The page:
To Sleep Is to Awake

Gertrude Hockinson

There is considerable encouragement in what the Greeks used to say, that "sleep and death are brothers," for sleep is one of the most intimate aspects of our lives. We know it well and it is a welcome necessity. To think of death as a longer interval of sleep than our customary night's rest, and the gradual increase of perception that grows in a child as a morning awakening, is heartening.

One's thought leaps to understand the implications of this idea, and many familiar things surrounding us every day point in that direction.

Note the trees that in their natural seasons drop their leaves, then rest in a seeming silent death until the time they come to life again and new green leaves appear.

For birth hath in itself the germ of death,
But death hath in itself the germ of birth.
It is the falling acorn buds the tree,
The falling rain that bears the greenery,
The fern-plants moulder when the ferns arise,
For there is nothing lives but something dies,
And there is nothing dies but something lives.

As we rejoice to see sleeping seeds and trees awaken to fresh flowering, may we not detect in this a progressive unfoldment that applies to man as well?

We cannot separate the life that instills all things to grow from that which sustains ourselves. For, as with them, the steady flow of life within us persists through change. Who is the man who once was infant, child, and youth? The image reflected in a mirror has been changing with the experiences of passing years, yet we remain the same individual. Nor are we ever able to express all the best we feel in mind and heart. It would seem injustice to assume that we have no more to do with these potentials within ourselves than we can use here and now. And sure it is that the growth of each of us depends upon our association with each other and with the other kingdoms of life on this globe, Nature's great family. What we share and what is shared with us makes up our lives, and at the same time the lives of all these others.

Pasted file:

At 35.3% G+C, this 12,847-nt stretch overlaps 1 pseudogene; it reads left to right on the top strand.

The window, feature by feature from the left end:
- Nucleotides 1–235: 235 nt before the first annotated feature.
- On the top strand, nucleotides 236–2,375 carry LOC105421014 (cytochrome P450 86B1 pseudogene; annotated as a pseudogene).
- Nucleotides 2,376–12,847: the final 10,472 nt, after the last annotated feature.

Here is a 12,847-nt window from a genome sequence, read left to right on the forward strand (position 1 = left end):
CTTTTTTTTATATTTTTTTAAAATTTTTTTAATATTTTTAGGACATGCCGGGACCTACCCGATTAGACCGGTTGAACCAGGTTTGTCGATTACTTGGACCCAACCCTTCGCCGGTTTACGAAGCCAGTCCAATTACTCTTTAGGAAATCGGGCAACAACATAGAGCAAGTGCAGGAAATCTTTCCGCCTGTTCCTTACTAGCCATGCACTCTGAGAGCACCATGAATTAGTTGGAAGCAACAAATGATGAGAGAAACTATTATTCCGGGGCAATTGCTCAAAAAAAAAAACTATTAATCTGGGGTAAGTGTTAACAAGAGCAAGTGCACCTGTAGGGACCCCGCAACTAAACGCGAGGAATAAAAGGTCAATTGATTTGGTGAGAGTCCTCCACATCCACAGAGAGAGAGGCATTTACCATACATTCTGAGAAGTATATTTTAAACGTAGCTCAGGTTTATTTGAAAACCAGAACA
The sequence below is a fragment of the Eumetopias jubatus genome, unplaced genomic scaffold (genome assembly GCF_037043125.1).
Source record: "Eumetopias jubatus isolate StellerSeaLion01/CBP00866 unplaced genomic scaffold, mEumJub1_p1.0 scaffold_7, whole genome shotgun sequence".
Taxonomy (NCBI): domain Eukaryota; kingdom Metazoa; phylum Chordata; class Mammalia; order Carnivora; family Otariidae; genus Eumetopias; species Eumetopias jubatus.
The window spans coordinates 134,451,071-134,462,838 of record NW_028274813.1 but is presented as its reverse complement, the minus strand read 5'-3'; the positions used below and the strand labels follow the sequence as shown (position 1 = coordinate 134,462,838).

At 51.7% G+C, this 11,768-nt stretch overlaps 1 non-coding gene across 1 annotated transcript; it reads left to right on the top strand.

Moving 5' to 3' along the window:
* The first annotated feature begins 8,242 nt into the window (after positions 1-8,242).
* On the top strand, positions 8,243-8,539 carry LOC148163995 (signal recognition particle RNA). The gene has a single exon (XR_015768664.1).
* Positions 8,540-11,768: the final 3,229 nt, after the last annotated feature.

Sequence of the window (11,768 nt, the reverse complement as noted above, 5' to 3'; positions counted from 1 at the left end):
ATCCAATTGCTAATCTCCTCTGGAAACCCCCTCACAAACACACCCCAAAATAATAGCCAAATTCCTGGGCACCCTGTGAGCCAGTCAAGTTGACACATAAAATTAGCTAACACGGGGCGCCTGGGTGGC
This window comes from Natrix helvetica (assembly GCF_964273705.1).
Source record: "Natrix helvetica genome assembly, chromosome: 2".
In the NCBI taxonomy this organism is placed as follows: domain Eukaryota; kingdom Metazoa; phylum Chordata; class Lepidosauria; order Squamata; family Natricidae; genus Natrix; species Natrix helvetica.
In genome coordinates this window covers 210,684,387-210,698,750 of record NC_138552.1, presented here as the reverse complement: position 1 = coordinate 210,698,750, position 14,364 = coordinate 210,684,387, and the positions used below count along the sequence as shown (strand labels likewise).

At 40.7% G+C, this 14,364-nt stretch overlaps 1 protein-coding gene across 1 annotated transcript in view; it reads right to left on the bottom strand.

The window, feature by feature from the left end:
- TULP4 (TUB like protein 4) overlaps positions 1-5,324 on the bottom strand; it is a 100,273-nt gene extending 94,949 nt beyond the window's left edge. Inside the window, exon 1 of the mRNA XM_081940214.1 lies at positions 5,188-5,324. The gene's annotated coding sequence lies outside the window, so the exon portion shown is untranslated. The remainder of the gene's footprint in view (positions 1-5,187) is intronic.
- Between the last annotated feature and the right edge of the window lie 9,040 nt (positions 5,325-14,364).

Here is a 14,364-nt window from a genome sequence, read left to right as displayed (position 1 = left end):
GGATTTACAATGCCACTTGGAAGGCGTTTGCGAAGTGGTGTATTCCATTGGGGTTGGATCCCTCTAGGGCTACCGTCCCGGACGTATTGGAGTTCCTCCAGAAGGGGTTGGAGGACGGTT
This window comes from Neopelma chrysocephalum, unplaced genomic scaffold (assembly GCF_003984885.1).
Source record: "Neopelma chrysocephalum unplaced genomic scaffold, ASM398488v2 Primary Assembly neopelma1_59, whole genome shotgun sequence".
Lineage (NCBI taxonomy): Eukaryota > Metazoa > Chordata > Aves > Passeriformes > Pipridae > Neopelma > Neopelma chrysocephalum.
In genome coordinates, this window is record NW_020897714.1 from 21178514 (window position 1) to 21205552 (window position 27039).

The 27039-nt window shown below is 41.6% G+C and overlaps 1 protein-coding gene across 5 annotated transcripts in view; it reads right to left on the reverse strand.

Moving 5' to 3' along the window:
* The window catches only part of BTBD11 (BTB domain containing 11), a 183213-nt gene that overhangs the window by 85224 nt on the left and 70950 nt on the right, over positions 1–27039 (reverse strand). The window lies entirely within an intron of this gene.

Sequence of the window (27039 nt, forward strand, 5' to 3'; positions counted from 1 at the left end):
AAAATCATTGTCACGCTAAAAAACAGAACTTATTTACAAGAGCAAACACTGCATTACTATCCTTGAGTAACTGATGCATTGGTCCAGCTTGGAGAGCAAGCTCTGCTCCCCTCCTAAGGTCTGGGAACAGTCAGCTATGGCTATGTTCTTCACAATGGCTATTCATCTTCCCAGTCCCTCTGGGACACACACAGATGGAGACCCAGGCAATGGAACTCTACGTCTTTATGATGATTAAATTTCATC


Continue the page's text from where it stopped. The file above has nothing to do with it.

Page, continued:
Cooperation and interdependability, sacrifices and benefits, so blend us together that we cannot move or think without each other. That this is the basis of our survival, and proof of our unity, is generally unrecognized in full. The maturity that goes with this concept is still within us, awaiting our assistance in its unfoldment.

Such maturity has been called enlightenment; its fruit, compassion. The broader our compassion the more we think and act in conscious union with all that lives around us.

Not the simplest facet of our daily experiences but fits into the universal scheme of things: this is the challenge to our understanding. We cannot learn all the correspondences and correlations overnight. But we can trust that as we live at all, and sleep and wake, we shall go on sharing what we are and can become. What if sometimes we sleep so long that when we wake our memory of a previous "day" is dim? May not our native instincts, the characteristic talents, preferences and prejudices of each of us, be intimations of intrinsic memory?

(From Sunrise magazine, August 1954; copyright © 1954 Theosophical University Press)

Quiet minds cannot be perplexed or frightened, but go on in fortune or misfortune at their own private pace, like a clock during a thunderstorm. — Robert Louis Stevenson

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